They released one further single the following year, a track called Feelin’ but that fell short of the top 40 and they decided to call it a day.

With their cult following, many wanted to know what was happening. Mavers was not very forthcoming. He was interviewed in 1997 and asked how long’s it gonna take before The La’s release a new record? to which he replied, “As long as it takes, because that’s how long it takes…” It’s nothing new; in 1991 not a word would be spoken onstage. In interview, particularly in a notorious NME trip to New York in September ’91, Lee would have to be cajoled into saying anything, forever telling his inquisitors to feel the message in the music, to soak up the vibes. Nothing else was important.

In 1999, Sixpence None the Richer recorded a cover, seemingly not knowing the content of the song, and peaked once place lower than the LA’s did. It renewed interest, or  more likely the record company seeing a chance to make a few quid, decided to re-issue the LA’s version, for the fifth time but unsurprisingly, it didn’t pay off by only reaching number 65.

In 2003 a book called In Search of The La’s: A Secret Liverpool all about lee and his musical accomplices was released and it included an interview from three years earlier which saw Lee talking about his personality and what he intends doing musically even mentioning his return to the fore. Still nothing happened.

Two years later Lee reformed the band – bringing back John Power and they played a few dates in the UK including Ireland. They even appeared at Glastonbury. After that it all went quite again until 2011, when he and his friend Gary Murphy, formally of the Liverpool band The Bandits decided to go out and play some acoustic sets under the strange moniker Lee Rude & the Velcro Underpants. They played one place, which was classed as a secret gig at the Deaf Institute in Manchester. I wonder if the deaf people realised it was an acoustic set! Well at least for those who turned up, after all, it was a secret gig!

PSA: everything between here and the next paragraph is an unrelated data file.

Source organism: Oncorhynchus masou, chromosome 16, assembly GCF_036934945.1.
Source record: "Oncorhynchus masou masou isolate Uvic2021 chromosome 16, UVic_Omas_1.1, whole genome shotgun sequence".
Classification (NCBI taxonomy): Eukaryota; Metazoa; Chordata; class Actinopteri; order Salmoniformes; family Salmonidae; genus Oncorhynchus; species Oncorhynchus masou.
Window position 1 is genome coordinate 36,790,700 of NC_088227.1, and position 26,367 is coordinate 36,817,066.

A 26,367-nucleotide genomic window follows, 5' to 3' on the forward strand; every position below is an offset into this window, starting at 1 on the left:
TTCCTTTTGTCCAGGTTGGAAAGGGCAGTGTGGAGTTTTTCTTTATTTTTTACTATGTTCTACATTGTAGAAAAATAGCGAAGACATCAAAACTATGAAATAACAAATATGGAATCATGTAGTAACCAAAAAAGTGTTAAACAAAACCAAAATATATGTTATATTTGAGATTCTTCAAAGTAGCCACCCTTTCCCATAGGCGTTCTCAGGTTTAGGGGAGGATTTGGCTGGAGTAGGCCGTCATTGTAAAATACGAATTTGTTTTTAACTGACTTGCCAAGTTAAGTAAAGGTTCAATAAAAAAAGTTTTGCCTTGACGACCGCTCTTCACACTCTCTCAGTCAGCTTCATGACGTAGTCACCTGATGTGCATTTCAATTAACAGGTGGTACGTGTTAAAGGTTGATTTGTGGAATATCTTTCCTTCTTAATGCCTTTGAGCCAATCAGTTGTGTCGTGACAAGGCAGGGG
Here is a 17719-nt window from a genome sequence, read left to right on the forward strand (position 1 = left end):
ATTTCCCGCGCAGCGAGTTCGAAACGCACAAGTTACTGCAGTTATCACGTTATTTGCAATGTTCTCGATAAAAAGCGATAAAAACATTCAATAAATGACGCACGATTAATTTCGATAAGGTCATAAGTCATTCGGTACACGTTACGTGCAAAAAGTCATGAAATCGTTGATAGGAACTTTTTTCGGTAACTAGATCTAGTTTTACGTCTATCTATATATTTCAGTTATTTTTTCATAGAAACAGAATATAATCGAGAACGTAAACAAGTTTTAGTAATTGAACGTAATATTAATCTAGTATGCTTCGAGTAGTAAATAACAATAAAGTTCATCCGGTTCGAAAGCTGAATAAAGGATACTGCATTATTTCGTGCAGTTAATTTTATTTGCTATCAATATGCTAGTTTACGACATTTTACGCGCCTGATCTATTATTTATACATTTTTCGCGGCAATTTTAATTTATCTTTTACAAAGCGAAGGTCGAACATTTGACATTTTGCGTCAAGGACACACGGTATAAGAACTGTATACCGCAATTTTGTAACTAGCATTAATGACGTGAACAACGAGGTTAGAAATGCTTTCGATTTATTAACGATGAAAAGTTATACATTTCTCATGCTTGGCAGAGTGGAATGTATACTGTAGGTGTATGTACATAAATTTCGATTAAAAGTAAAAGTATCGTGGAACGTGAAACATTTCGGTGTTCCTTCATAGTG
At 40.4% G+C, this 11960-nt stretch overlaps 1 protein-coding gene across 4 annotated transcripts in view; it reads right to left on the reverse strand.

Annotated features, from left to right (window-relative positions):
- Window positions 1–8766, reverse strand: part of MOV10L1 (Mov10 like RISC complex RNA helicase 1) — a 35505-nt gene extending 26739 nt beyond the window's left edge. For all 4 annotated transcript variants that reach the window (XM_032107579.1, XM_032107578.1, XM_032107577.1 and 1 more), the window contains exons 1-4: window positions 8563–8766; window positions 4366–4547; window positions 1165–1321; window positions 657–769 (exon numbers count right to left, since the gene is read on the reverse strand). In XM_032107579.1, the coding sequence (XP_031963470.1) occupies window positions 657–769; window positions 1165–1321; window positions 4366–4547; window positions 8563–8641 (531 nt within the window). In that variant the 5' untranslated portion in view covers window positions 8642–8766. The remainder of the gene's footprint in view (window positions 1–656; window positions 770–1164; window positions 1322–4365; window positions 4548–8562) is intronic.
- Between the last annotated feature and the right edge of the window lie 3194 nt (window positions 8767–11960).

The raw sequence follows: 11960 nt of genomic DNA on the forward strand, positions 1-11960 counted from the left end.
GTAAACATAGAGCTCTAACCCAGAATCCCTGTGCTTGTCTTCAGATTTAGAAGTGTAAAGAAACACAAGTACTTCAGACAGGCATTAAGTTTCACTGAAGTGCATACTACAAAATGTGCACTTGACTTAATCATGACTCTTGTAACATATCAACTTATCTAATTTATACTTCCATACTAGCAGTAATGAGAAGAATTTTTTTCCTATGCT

Vienna (Ultravox)

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Whenever there is talk about songs that were kept off number one in the chart, almost always, the most famous is generally cited as Vienna by Ultravox, which was kept off the top by Joe Dolce’s Shaddup You Face. There have been worst crimes, but novelty records have a tendency to do that, because, by definition, that’s what they are and people generally love novelty. When Midge Ure, Ultavox’s lead singer, was asked recently if it still irked him, he replied, “No. People tend to forget that John Lennon was shot at the same time and Imagine and Woman went to Number One as well. It was such a bizarre scenario where you went from the sublime to the ridiculous and both kept us off number One. But the fact that Vienna stayed where it did for such a long time and it outsold both records – it elevated the band from cult status, playing the college unions, up to where we could play Crystal Palace or Wembley, which was great.”

Ultravox began in the mid-seventies with John Foxx as their lead singer, but when Foxx left in 1979 and they were dropped by their record company, Island, the future looked bleak. However the arrival of Midge Ure heralded an unlikely revival of fortunes. Ure had been a member of the chart-topping Scottish teeny-bop outfit Slik, before teaming up with Rusty Egan and the former Sex Pistol Glen Matlock in The Rich Kids. He joined Ultravox in the spring of 1979 and they signed a new deal with Chrysalis records and the hits started coming beginning with Sleepwalk and Passing Strangers.